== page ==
Introduction

This presentation will provide a short introduction to different ways of visualizing a genomics dataset:

Dimensionality reductions (projections)

Heatmap like:

Clusterings:

Setup

Packages:

library(ABC2017)
library(ggplot2)
theme_set(theme_bw())
library(RColorBrewer)
library(pheatmap)
library(edgeR)

data(zebrafish)

Setup

We start from the trimmed and normalized EM from before:

# Trim
above_one <- rowSums(zebrafish$Expression > 1)
trimmed_em <- subset(zebrafish$Expression, above_one > 3)

# Normalize
dge <- DGEList(trimmed_em)
dge <- calcNormFactors(object=dge, method="TMM")
EM <- cpm(x=dge, log=TRUE)

Principal Components Anaysis (PCA)

PCA

You already know PCA from BoHTA. PCA decomposes the (scaled) EM into principle components representing orthogonal rotations that maximizes total variance.

This is a powerful way of visualizing data since it will highlight the major but mutually exclusive patterns, as well as quantifiying the contribution of each pattern to the total through explained variance of the components.

PCA in R is simple (Recap from BoHTA):

# Perfrom PCA
pca <- prcomp(x=t(EM), scale=TRUE, center=TRUE)

# Inspect components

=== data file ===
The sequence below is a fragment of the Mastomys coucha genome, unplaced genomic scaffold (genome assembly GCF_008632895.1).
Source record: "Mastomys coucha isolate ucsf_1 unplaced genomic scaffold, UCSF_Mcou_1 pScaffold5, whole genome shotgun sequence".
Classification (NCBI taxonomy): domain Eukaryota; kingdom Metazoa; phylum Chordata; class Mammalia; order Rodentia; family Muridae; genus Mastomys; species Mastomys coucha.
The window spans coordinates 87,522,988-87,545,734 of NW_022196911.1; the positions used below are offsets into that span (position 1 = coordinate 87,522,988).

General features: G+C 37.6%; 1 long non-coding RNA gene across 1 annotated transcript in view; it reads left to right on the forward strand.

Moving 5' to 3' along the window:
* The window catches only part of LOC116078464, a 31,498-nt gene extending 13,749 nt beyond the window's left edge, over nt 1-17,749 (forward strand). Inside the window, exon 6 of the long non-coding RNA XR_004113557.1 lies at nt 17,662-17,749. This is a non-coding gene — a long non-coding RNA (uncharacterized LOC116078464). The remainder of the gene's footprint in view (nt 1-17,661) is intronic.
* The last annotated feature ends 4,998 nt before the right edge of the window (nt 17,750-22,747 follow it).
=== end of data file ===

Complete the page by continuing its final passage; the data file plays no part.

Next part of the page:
summary(pca)

PCA

qplot(data=as.data.frame(pca$x), x=PC1, y=PC2, geom=c("text"), 
            color=zebrafish$Design$gallein, label=rownames(zebrafish$Design))

PCA

qplot(data=as.data.frame(pca$x), x=PC1, y=PC3, geom=c("text"), 
            color=zebrafish$Design$gallein, label=rownames(zebrafish$Design))

Heatmaps

Aim

Heatmaps are classic way of visulizaing datasets as a clustered matrix with color-reprensentation of magnitude.

In addition to visualization of the EM, it also features row and column wise hierachical clusterings, and can be further annotated with groupings along the margins.

Heatmaps are normally most useful for small dataset, otherwise rows, columns and trees tend to get smeared.

A way to get around this is to group genes prior to plotting, which allows for plotting of much bigger data but loosing resolution of individual features.

Heatmap of large datasets

pheatmap::pheatmap(mat=EM, annotation_col=zebrafish$Design, scale="row")
# Running this takes waaaaay to long!

Heatmap of large datasets

pheatmap::pheatmap(mat=EM, kmeans_k=10, annotation_col=zebrafish$Design, scale="row")

Heatmap of large datasets

pheatmap::pheatmap(mat=EM, kmeans_k=100, annotation_col=zebrafish$Design, scale="row")

Heatmap of large datasets

pheatmap::pheatmap(mat=EM, kmeans_k=1000, annotation_col=zebrafish$Design, scale="row")

Distance matrices

Aim

In many cases we are not (yet) interested in individual genes or clusters, but only on how the samples are different.

A simple way a quantifiying this is to calculate the distance (i.e. euclidian distance) between samples, and plot these values in a heatmap.

Following is examples of doing this. Let's first define the distances:

# Transpose for samples-wise distances
distmat <- dist(t(EM)) #

Heatmap of distance matrix

pheatmap::pheatmap(mat=as.matrix(distmat), color=brewer.pal(name="RdPu", n=9), clustering_distance_rows=distmat, clustering_distance_cols=distmat, annotation_col=zebrafish$Design, annotation_row=zebrafish$Design)

Multi-Dimensional Scaling (MDS)